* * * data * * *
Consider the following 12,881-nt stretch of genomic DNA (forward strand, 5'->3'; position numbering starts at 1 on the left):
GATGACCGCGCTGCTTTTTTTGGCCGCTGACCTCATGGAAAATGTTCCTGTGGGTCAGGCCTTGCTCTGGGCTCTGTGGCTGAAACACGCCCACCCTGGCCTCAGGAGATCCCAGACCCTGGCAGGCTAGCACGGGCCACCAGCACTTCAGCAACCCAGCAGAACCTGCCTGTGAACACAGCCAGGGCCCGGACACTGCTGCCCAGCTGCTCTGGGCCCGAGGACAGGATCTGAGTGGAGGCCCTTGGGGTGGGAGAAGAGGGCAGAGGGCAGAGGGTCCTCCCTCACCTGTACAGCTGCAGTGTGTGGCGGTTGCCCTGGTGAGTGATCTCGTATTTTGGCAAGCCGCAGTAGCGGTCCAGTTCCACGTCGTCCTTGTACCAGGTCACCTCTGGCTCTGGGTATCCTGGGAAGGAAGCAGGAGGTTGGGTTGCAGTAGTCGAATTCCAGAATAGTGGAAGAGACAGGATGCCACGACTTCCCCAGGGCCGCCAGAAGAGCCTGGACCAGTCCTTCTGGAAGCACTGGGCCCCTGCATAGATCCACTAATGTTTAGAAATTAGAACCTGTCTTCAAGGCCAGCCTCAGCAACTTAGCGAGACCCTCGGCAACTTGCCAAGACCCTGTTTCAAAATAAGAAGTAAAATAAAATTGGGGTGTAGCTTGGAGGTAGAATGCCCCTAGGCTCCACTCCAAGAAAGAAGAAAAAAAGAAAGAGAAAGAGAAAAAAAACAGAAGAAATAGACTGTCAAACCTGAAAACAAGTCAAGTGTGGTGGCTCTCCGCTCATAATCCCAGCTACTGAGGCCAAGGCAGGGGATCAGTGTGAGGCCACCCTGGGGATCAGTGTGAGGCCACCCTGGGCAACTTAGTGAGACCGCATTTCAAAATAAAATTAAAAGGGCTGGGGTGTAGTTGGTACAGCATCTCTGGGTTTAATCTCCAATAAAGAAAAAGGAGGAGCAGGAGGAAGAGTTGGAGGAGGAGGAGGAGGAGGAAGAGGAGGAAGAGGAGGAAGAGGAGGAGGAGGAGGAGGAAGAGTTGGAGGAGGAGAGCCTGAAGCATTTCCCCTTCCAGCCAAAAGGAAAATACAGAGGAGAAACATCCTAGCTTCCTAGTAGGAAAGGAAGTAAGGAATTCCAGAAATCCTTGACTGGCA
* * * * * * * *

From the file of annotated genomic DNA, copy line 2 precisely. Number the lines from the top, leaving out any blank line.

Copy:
GATGACCGCGCTGCTTTTTTTGGCCGCTGACCTCATGGAAAATGTTCCTGTGGGTCAGGCCTTGCTCTGGGCTCTGTGGCTGAAACACGCCCACCCTGGCCTCAGGAGATCCCAGACCCTGGCAGGCTAGCACGGGCCACCAGCACTTCAGCAACCCAGCAGAACCTGCCTGTGAACACAGCCAGGGCCCGGACACTGCTGCCCAGCTGCTCTGGGCCCGAGGACAGGATCTGAGTGGAGGCCCTTGGGGTGGGAGAAGAGGGCAGAGGGCAGAGGGTCCTCCCTCACCTGTACAGCTGCAGTGTGTGGCGGTTGCCCTGGTGAGTGATCTCGTATTTTGGCAAGCCGCAGTAGCGGTCCAGTTCCACGTCGTCCTTGTACCAGGTCACCTCTGGCTCTGGGTATCCTGGGAAGGAAGCAGGAGGTTGGGTTGCAGTAGTCGAATTCCAGAATAGTGGAAGAGACAGGATGCCACGACTTCCCCAGGGCCGCCAGAAGAGCCTGGACCAGTCCTTCTGGAAGCACTGGGCCCCTGCATAGATCCACTAATGTTTAGAAATTAGAACCTGTCTTCAAGGCCAGCCTCAGCAACTTAGCGAGACCCTCGGCAACTTGCCAAGACCCTGTTTCAAAATAAGAAGTAAAATAAAATTGGGGTGTAGCTTGGAGGTAGAATGCCCCTAGGCTCCACTCCAAGAAAGAAGAAAAAAAGAAAGAGAAAGAGAAAAAAAACAGAAGAAATAGACTGTCAAACCTGAAAACAAGTCAAGTGTGGTGGCTCTCCGCTCATAATCCCAGCTACTGAGGCCAAGGCAGGGGATCAGTGTGAGGCCACCCTGGGGATCAGTGTGAGGCCACCCTGGGCAACTTAGTGAGACCGCATTTCAAAATAAAATTAAAAGGGCTGGGGTGTAGTTGGTACAGCATCTCTGGGTTTAATCTCCAATAAAGAAAAAGGAGGAGCAGGAGGAAGAGTTGGAGGAGGAGGAGGAGGAGGAAGAGGAGGAAGAGGAGGAAGAGGAGGAGGAGGAGGAGGAAGAGTTGGAGGAGGAGAGCCTGAAGCATTTCCCCTTCCAGCCAAAAGGAAAATACAGAGGAGAAACATCCTAGCTTCCTAGTAGGAAAGGAAGTAAGGAATTCCAGAAATCCTTGACTGGCA